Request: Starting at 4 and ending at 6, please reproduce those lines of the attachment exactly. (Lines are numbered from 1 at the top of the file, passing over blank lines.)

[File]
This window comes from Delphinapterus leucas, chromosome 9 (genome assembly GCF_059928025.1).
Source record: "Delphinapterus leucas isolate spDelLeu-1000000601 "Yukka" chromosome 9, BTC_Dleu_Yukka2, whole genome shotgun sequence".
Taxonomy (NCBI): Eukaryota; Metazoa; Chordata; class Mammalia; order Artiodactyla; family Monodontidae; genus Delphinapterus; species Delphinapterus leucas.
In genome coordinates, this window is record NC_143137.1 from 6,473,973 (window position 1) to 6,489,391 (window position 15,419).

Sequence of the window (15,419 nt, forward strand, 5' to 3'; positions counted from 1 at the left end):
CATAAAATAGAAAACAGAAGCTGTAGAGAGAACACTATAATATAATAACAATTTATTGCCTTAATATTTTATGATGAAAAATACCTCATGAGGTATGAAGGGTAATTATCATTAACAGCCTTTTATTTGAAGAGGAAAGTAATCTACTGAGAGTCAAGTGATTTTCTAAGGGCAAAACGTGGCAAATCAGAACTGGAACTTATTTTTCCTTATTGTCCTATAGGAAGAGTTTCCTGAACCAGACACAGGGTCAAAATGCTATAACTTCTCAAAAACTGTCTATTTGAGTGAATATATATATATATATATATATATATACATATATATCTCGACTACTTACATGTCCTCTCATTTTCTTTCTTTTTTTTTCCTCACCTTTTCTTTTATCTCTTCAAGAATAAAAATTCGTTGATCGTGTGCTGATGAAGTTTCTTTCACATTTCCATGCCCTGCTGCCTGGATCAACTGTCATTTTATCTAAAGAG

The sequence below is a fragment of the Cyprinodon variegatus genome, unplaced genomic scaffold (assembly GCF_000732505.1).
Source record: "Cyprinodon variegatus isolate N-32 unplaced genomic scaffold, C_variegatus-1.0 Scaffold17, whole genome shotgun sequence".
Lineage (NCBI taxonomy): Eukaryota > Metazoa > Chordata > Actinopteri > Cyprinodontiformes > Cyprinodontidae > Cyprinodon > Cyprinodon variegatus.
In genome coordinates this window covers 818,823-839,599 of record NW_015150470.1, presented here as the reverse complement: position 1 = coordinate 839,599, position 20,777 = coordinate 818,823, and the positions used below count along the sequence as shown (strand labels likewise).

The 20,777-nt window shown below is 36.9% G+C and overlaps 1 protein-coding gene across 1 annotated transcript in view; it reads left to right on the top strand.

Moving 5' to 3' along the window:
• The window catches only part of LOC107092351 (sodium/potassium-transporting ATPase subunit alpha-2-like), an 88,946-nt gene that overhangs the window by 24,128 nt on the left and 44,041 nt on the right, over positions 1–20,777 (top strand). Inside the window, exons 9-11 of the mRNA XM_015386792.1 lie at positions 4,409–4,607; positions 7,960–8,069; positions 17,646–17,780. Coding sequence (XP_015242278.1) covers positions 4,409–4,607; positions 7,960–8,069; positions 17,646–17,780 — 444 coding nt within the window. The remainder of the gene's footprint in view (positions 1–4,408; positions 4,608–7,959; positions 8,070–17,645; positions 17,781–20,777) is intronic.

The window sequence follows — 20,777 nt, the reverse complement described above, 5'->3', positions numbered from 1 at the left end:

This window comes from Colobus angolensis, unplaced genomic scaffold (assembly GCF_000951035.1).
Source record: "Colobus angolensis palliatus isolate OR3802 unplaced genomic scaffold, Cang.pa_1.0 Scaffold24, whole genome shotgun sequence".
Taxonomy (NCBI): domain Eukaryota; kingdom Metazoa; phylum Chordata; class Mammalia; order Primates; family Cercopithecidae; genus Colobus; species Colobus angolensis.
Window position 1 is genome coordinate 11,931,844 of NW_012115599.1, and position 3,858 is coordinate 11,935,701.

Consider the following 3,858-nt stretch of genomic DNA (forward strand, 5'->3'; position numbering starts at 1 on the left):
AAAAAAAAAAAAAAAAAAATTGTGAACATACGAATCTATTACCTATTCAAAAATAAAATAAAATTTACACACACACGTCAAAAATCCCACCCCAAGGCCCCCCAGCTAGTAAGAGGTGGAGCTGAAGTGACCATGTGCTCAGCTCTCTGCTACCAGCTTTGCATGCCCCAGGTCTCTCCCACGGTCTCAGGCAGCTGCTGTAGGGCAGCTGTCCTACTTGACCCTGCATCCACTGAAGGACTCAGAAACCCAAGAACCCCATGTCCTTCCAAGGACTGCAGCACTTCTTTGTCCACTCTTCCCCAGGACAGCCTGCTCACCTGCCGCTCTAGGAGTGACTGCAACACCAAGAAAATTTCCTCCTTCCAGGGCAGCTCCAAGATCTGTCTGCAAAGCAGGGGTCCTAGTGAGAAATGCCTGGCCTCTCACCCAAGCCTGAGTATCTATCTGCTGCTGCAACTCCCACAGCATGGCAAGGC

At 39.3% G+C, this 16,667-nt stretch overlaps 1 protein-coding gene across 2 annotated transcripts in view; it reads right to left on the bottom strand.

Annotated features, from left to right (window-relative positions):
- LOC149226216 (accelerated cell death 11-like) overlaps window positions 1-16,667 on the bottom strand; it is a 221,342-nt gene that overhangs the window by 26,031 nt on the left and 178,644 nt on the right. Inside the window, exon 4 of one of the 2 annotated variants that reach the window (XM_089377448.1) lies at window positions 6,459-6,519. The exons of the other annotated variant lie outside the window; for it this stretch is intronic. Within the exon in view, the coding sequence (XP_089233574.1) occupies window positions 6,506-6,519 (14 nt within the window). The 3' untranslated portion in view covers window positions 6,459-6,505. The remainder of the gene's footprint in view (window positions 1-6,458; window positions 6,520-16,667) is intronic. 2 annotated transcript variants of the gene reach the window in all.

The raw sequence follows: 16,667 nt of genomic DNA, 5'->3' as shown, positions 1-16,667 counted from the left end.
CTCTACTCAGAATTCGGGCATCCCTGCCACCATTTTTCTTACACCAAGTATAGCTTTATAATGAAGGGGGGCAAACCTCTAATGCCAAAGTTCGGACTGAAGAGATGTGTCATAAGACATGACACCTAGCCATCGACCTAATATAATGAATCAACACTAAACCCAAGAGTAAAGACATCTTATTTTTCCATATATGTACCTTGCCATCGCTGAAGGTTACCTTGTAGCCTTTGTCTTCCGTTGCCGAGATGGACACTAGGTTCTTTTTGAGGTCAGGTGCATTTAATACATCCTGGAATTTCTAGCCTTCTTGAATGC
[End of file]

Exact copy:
In genome coordinates, this window is record NC_143137.1 from 6,473,973 (window position 1) to 6,489,391 (window position 15,419).

Sequence of the window (15,419 nt, forward strand, 5' to 3'; positions counted from 1 at the left end):
CATAAAATAGAAAACAGAAGCTGTAGAGAGAACACTATAATATAATAACAATTTATTGCCTTAATATTTTATGATGAAAAATACCTCATGAGGTATGAAGGGTAATTATCATTAACAGCCTTTTATTTGAAGAGGAAAGTAATCTACTGAGAGTCAAGTGATTTTCTAAGGGCAAAACGTGGCAAATCAGAACTGGAACTTATTTTTCCTTATTGTCCTATAGGAAGAGTTTCCTGAACCAGACACAGGGTCAAAATGCTATAACTTCTCAAAAACTGTCTATTTGAGTGAATATATATATATATATATATATATATACATATATATCTCGACTACTTACATGTCCTCTCATTTTCTTTCTTTTTTTTTCCTCACCTTTTCTTTTATCTCTTCAAGAATAAAAATTCGTTGATCGTGTGCTGATGAAGTTTCTTTCACATTTCCATGCCCTGCTGCCTGGATCAACTGTCATTTTATCTAAAGAG